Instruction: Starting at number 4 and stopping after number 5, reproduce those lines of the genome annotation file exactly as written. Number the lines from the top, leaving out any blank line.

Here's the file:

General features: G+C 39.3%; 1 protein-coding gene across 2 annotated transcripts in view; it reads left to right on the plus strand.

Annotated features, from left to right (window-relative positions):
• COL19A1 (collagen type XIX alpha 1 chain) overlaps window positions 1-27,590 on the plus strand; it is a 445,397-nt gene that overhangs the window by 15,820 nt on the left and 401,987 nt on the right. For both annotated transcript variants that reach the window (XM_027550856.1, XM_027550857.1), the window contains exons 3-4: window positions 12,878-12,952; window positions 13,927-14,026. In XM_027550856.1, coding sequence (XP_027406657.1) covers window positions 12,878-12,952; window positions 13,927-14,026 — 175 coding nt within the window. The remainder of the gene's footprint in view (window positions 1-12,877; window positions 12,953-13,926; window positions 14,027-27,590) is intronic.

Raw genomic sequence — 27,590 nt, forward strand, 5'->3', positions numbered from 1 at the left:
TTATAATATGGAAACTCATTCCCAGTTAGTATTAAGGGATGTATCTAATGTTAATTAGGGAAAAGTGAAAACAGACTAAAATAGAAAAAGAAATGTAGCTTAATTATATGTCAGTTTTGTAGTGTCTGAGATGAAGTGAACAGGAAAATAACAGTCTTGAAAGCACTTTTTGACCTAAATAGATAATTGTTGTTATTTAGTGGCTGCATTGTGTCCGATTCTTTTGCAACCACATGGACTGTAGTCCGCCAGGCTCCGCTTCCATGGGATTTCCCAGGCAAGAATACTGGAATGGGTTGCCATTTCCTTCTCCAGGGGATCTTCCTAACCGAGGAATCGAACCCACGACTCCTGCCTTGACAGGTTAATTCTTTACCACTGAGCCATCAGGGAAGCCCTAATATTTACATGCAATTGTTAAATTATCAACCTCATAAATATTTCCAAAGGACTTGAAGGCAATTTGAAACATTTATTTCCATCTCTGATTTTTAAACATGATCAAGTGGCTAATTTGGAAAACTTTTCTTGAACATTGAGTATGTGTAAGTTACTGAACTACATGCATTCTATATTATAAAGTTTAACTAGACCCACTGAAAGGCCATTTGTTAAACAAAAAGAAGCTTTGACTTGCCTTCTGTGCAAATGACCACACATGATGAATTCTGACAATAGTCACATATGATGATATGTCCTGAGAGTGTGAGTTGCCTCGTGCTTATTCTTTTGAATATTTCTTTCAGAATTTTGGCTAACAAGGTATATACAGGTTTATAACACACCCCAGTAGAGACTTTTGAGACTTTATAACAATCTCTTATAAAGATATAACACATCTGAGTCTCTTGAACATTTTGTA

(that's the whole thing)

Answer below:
Raw genomic sequence — 27,590 nt, forward strand, 5'->3', positions numbered from 1 at the left:
TTATAATATGGAAACTCATTCCCAGTTAGTATTAAGGGATGTATCTAATGTTAATTAGGGAAAAGTGAAAACAGACTAAAATAGAAAAAGAAATGTAGCTTAATTATATGTCAGTTTTGTAGTGTCTGAGATGAAGTGAACAGGAAAATAACAGTCTTGAAAGCACTTTTTGACCTAAATAGATAATTGTTGTTATTTAGTGGCTGCATTGTGTCCGATTCTTTTGCAACCACATGGACTGTAGTCCGCCAGGCTCCGCTTCCATGGGATTTCCCAGGCAAGAATACTGGAATGGGTTGCCATTTCCTTCTCCAGGGGATCTTCCTAACCGAGGAATCGAACCCACGACTCCTGCCTTGACAGGTTAATTCTTTACCACTGAGCCATCAGGGAAGCCCTAATATTTACATGCAATTGTTAAATTATCAACCTCATAAATATTTCCAAAGGACTTGAAGGCAATTTGAAACATTTATTTCCATCTCTGATTTTTAAACATGATCAAGTGGCTAATTTGGAAAACTTTTCTTGAACATTGAGTATGTGTAAGTTACTGAACTACATGCATTCTATATTATAAAGTTTAACTAGACCCACTGAAAGGCCATTTGTTAAACAAAAAGAAGCTTTGACTTGCCTTCTGTGCAAATGACCACACATGATGAATTCTGACAATAGTCACATATGATGATATGTCCTGAGAGTGTGAGTTGCCTCGTGCTTATTCTTTTGAATATTTCTTTCAGAATTTTGGCTAACAAGGTATATACAGGTTTATAACACACCCCAGTAGAGACTTTTGAGACTTTATAACAATCTCTTATAAAGATATAACACATCTGAGTCTCTTGAACATTTTGTA